The case for an advance directive

Wednesday, April 12, 2017

filling-out-forms

Unless you’re from La Crosse, Wisconsin, there’s only a 30 percent chance you have filled out an advance directive outlining your wishes regarding medical and end of life care.

Advance directives are written and verbal instructions that communicate your wishes about treatment that will be followed if you’re too sick or unable to make decisions about your care.

Ask yourself, “What kind of medical care would I want if I were too ill or hurt to express my wishes?”

If you haven’t thought about filling out an advance directive or are still unsure of the benefits, here are a few things to consider:

Getting sick or injured is unexpected

Nobody plans for a car crash or a surprise cancer diagnosis. Having your wishes outlined in advance saves the stress of having to make rushed decisions, or decisions based on an overabundance of new information.

Because of the timeliness of specific treatments, taking the guesswork out of decisions when stress levels are elevated is recommended.

It’s not just about you

Not only will you have the peace of mind of knowing your choices are being honored, your patient advocate and family will as well. You’ve cleared the way for fewer uncomfortable conversations or potential arguments. With fewer decisions weighing on one person’s shoulders, your advance directives make sure nobody has to second guess the final outcome.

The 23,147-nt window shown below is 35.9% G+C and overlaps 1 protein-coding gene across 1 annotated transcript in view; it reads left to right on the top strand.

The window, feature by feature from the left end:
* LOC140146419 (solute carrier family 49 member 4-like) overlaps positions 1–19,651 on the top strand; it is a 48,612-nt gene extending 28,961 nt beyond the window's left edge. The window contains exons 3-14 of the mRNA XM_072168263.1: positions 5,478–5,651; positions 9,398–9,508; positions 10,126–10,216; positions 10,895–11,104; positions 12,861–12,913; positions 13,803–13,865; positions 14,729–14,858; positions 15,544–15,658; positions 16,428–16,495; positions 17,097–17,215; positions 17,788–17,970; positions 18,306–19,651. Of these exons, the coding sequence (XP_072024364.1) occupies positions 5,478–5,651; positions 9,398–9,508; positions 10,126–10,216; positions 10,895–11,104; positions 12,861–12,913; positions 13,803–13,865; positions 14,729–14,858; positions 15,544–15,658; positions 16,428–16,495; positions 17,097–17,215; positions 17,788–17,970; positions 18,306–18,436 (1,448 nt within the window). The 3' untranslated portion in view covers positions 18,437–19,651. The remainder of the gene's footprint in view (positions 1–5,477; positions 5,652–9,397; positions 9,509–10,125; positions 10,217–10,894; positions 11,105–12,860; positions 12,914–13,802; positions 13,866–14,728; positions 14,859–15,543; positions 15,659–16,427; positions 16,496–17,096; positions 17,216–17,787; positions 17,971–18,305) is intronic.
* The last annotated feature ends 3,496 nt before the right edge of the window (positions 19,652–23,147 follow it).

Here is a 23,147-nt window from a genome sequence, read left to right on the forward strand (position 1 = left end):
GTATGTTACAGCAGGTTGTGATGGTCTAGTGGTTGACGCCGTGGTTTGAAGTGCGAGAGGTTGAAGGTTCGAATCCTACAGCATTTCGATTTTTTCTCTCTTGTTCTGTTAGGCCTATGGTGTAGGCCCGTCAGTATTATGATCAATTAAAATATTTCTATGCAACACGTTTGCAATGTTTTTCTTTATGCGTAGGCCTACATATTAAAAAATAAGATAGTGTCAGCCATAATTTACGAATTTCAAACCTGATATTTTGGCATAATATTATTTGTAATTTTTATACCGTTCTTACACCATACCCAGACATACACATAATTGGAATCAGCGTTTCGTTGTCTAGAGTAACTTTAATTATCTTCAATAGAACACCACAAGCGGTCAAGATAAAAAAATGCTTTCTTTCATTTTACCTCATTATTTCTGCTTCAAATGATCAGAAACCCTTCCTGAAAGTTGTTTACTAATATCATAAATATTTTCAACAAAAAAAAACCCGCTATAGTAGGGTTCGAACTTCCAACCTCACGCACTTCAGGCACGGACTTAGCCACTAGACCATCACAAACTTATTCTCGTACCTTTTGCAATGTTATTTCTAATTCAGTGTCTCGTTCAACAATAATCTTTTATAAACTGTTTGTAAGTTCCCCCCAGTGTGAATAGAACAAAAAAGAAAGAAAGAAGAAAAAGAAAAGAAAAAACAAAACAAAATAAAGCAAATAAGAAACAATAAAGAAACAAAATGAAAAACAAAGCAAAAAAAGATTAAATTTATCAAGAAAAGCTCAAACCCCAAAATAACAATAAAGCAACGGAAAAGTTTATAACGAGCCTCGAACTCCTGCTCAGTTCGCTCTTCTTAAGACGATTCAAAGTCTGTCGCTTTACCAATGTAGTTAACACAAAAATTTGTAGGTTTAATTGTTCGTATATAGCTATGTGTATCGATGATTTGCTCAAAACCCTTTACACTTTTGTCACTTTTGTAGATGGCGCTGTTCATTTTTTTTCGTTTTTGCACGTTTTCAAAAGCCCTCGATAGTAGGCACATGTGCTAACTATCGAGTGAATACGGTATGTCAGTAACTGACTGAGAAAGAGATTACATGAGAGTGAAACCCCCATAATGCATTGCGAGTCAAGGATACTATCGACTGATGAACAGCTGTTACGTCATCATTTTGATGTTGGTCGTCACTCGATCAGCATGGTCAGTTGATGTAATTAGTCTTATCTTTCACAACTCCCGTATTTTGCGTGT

In the case of La Crosse, patients choosing and directing their care unknowingly chose courses that were much less expensive. Again ask yourself, “What makes your life worth living?” and the how / when of life-sustaining treatment options can become much clearer and you can easily put your loved ones’ minds at ease knowing that money wasn’t a determining factor in care decisions.

Time to consider possibilities and vocalize them

Advance directives are more than just forms that are filled out. Your decisions and concerns should be vocalized as well. It’s recommended to sit down with your family, friends and health care providers and share the decisions you’ve made for your end of life care and why you have made these choices.

These conversations will allow all parties involved to talk through the different possibilities and scenarios that could play out.

Easier than ever to maintain

Keep your original signed documents in a secure but accessible place where others can find them. You can also make photocopies of the signed originals and provide them to your advocate, family, doctors, clergy or anyone else who may be involved in your care. Most hospitals can also place a copy in your medical record. There are even apps (MyDirectives, My Health Care Wishes, etc.) that can be used to input and store your information.

You’ll notice that there’s no expiration date on advance directives, so you can review and maintain it as the need arises.

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